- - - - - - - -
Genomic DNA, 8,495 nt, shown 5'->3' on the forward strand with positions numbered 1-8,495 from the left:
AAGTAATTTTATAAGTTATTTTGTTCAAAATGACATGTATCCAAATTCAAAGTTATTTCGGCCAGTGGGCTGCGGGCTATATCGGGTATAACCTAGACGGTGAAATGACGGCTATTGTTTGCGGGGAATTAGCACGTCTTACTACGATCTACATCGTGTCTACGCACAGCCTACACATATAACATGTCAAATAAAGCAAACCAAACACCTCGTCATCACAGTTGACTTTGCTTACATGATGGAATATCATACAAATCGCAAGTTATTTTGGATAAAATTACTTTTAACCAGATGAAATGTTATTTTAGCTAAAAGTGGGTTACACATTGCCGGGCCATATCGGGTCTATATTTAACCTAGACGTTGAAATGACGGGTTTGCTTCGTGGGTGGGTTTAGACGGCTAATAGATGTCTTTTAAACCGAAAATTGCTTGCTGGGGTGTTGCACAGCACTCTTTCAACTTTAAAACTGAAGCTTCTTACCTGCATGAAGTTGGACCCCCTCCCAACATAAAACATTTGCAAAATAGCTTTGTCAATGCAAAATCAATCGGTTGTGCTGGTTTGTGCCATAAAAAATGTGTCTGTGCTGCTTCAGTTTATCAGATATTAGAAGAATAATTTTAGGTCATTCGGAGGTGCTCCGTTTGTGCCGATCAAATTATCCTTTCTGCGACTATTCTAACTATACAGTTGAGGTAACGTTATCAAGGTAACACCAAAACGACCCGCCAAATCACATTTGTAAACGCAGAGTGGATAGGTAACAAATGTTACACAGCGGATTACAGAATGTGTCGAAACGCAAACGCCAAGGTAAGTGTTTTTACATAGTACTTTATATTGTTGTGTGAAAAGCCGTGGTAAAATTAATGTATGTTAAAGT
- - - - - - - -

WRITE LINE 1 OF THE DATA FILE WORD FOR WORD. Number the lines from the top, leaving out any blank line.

Genomic DNA, 8,495 nt, shown 5'->3' on the forward strand with positions numbered 1-8,495 from the left: